It is not a great surprise that Dior has done something appropriative, but what does shock is just how wrong they have managed to go with the latest Dior “Sauvage” ad campaign. For those of you who missed what is going on, Dior recently launched a new campaign for the Sauvage cologne, with Johnny Depp still at the helm. Though the brand has deleted the campaign, and all references to the campaign across any of its social media pages, nothing is ever gone from the internet of course. I remember seeing the teaser that Dior put out before they launched the campaign saying it was “an authentic journey deep into the Native American soul in a sacred, founding and secular territory”. Alarm bells ringing anyone?

Well what a shock it is that, when it was released, it was full of whitewashing, racist stereotypes, oppressive tropes and total disregard for cultural appropriation. But there are enough people that will tell you what was wrong with the ad, in so many ways, and why. I want to think more about why they managed to make this monstrous mistake in 2019, when it is so clear to literally everyone who sees the ad that it is wildly inappropriate.

Dior quickly responded to the uproar, pointing out that they worked to make the campaign with advert the non-profit known as Americans for Indian Opportunity “in order to respect indigenous cultures, values and heritage”. Even I would be shocked if Dior had not done something of the kind to try and ensure they weren’t completely slammed for appropriating this culture. However, this is proof that even working with members of the culture isn’t always enough. It is simple. POCs and people from these cultures cannot just be bought in to collaborate for a small amount of time on specific parts of the campaign. It doesn’t work, and it isn’t enough. These minds have got to be in the room from very early in the process and actually be part of the team forging these ideas. The only way to avoid appropriation of this severe kind (not to say that POCs cannot be guilty of appropriation, I would just be shocked if it would happen to this extreme) is to ensure that you have a diverse team at the very beginning of these projects.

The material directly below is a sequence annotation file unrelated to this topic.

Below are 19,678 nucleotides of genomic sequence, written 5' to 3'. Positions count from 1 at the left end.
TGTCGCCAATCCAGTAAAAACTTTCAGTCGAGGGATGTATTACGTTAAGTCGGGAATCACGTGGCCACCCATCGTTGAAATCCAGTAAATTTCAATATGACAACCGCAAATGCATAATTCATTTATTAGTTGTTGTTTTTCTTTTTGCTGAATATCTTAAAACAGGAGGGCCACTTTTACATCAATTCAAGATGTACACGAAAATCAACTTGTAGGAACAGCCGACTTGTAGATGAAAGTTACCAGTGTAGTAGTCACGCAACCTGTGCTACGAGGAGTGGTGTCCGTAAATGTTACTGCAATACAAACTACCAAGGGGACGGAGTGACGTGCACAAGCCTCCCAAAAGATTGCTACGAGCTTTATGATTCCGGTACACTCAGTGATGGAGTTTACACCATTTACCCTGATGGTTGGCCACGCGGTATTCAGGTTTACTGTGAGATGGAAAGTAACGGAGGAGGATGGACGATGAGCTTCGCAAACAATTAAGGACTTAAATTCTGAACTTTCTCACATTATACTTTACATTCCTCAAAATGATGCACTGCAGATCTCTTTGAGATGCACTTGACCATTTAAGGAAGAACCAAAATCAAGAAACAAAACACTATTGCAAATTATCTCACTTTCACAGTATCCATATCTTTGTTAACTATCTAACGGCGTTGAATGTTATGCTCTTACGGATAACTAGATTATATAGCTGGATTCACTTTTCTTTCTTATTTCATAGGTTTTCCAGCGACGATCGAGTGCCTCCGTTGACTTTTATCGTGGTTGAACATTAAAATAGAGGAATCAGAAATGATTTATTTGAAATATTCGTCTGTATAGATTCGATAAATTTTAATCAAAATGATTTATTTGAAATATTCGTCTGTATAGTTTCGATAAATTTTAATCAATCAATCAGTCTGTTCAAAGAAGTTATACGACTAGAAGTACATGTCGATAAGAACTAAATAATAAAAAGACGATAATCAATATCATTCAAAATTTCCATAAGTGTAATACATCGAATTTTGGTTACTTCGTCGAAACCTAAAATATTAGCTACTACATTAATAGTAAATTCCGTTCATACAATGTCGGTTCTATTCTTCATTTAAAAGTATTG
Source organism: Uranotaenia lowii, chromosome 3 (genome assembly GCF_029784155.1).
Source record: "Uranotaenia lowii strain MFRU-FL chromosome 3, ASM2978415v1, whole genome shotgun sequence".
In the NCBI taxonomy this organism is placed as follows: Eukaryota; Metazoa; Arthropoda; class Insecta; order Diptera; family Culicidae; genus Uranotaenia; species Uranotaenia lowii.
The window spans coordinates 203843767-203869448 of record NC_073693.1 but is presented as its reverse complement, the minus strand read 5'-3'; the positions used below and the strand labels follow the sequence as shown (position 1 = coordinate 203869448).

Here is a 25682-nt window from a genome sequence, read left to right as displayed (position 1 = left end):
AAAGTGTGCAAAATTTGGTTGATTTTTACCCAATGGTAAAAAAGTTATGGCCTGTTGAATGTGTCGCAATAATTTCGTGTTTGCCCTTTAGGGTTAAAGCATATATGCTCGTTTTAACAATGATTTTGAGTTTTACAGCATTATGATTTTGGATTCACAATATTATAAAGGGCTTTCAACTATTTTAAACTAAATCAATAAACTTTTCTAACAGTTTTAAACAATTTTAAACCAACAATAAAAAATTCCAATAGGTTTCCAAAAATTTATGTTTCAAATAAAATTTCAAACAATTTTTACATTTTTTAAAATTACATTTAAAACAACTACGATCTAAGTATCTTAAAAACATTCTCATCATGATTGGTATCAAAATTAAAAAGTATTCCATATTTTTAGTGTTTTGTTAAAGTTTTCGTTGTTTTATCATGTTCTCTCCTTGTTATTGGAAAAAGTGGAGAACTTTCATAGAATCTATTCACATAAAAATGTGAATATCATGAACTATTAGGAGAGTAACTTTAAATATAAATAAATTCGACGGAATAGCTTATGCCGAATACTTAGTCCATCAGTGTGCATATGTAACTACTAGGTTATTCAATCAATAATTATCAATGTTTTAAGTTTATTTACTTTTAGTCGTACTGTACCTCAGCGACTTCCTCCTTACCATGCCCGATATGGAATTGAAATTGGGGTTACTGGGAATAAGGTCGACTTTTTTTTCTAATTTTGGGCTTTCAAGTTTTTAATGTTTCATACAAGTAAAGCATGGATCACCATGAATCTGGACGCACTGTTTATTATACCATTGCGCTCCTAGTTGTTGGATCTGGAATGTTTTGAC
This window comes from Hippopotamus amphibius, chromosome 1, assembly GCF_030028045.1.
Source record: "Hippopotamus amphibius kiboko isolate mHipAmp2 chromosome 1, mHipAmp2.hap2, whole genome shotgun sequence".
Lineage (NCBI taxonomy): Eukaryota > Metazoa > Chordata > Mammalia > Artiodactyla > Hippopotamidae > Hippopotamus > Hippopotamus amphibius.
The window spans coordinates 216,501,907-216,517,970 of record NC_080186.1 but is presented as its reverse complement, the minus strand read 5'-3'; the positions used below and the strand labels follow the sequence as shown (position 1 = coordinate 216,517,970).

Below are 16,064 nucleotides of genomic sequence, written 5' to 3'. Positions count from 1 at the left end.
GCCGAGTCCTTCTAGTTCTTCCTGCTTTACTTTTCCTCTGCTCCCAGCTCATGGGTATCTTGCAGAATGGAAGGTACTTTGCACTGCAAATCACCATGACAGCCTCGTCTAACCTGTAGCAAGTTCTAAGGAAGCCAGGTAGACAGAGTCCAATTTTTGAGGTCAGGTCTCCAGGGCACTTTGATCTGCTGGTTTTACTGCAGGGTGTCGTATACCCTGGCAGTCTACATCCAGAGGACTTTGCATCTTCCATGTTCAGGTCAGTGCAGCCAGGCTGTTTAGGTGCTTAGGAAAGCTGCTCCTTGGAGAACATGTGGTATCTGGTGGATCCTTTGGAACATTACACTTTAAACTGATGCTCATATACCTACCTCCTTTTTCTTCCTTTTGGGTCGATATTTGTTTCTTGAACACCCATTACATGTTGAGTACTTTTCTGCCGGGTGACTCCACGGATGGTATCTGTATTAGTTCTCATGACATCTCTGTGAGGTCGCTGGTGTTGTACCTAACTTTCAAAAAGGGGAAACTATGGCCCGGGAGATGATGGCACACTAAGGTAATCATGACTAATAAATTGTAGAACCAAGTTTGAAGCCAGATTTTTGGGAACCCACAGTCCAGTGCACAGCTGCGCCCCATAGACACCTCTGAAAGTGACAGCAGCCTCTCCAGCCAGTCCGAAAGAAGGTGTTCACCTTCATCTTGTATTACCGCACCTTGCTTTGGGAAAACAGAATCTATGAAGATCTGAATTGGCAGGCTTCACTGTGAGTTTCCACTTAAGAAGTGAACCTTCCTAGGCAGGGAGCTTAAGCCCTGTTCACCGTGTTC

Dior was trying to commercialise this culture, making it into some magical relic from a (not so distant) past to rebrand the now old cologne. And though it offered the community some exposure and opportunity even (I’m being generous here but let’s go with it for a moment), the fact of the matter is Dior was clearly not interested in doing that for the benefit for a marginalised group. They wanted to commercialise and appropriate the culture, and tried to cover their asses by bringing in some consultants to make it seem like that wasn’t there only aim. But if you really wanted to bring these cultures to the forefront, one must start by having all these people involved from the very start.

It would be a wonderful thing in many ways to be made more aware of different cultures through advertising, and a fantastic way to change the white face and white background of the whole fashion industry. But to do this successfully, diverse staff have got to be in the boardrooms, the marketing rooms, the social media rooms, and just about every other room you can find. If it’s a cultured and varied image you want to present, you sure as hell better have a cultured and varied staff to help present. Or, you’ll end up with massive gaffs like this.

And it continues to go on behind closed doors. Ariana Grande has been outed by Farrah Moan for stealing a look, getting a designer to remake that look for her, and then failing to credit the original (queer) artist:

Ariana, who has been queer-baiting and appropriating black culture for just about her whole career, is again proving that stealing from minorities is still common practice. But we’re still not seeing those minorities. Farrah Moan may be famous in particular Drag Race loving circles, but she’s not exactly Ariana Grande is she….

It is clear that even when it is not on the mass scale appropriative stupidity that is this Sauvage ad, there is still constantly appropriation by large white artists and massive commercial brands (who also primarily target a white audience). And the only way to tackle this is to push for more diversity in the workforce behind these massive campaigns and brands. So, let’s keep on exposing and let’s keep on fighting!!



“When you have wit of your own, it’s a pleasure to credit other people for theirs” – Criss Jami

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